Right from the outset the Hopkins-Sedlmayr team hits a gusher: The title track, a Byrds-with-lapsteel yarn about the odds of earning personal redemption ("the distance between a loser and a winner") finds Sedlmayr singing in a voice uncannily like that of early Steve Earle--Americana fans, say hello to a wonderful talent.
From there the duo, joined by an equally talented cast of Phoenix and Tucson players (including the Luminarios), essay a rich, engaging set of folk- and roots-rock. Highlights include the noirish, cello-driven "En Passant," reminiscent of Al Escovedo's numbers with strings; another Earle-styled tune, "Amelia"; and the majestic, Crazy Horse-esque "Careless" and the Latin-flavored folk-blues "Nacodoces," both reprised from the '96 Luminarios album El Paso.
As it's apparently a Hopkins tradition to include at least one choice cover on albums, the Arthur Lee-Love classic "A Message to Pretty" appears, as tragic a confessional of blown chances ever penned, and done here gravely and reverently. With honey-on-pumice-throated Sedlmayr the perfect vocal foil for Hopkins' fiery/jangly guitars, this album is an instantly memorable, emotionally resonant, remarkably honest gem.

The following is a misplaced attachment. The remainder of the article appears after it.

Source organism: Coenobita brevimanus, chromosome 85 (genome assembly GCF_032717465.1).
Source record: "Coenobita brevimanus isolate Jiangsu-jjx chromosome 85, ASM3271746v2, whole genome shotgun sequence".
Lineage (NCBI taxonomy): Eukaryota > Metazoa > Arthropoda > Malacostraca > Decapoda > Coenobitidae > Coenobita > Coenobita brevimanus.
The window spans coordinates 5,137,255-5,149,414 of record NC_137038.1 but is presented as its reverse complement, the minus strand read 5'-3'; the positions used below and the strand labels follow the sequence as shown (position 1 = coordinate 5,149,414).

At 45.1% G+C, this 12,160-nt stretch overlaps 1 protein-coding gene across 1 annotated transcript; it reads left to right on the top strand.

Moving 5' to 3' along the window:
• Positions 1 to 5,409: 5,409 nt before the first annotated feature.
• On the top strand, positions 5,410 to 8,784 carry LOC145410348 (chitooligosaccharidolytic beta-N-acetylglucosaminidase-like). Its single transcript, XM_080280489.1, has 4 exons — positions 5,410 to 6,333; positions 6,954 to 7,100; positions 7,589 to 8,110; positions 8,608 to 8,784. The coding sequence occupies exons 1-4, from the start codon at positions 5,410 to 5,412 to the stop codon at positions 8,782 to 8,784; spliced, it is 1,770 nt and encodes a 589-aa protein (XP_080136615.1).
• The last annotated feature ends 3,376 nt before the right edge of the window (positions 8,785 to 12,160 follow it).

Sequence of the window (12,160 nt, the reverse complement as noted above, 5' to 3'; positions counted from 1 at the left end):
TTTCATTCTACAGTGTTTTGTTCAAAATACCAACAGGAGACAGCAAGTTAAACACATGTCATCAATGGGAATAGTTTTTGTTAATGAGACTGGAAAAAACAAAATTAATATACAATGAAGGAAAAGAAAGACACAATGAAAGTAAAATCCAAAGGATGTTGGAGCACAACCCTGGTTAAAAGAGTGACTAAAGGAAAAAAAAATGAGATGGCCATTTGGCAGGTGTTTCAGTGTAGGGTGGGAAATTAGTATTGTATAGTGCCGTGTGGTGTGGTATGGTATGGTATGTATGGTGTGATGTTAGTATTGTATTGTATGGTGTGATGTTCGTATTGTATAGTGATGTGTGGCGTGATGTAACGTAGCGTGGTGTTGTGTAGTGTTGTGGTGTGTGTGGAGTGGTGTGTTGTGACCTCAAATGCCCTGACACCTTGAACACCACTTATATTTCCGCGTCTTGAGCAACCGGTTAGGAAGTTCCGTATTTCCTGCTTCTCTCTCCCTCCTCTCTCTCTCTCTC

Additional note: Both this and Hopkins' latest Luminarios CD, Devolver, were originally issued on Germany's Blue Rose label (www.bluerose-records.com), and are now slated to appear on Phoenix-based label Hayden's Ferry. Here's hoping the arrangement helps raise the domestic profile of the Old Pueblo's favorite sons.
Rich Hopkins and Luminarios, along with Billy Sedlmayr, will play a CD release party for Devolver at 9 p.m. on Friday, January 12 at Plush, at the southwest corner of Fourth Avenue and Sixth Street. Admission is $5. Call 798-1298 for details.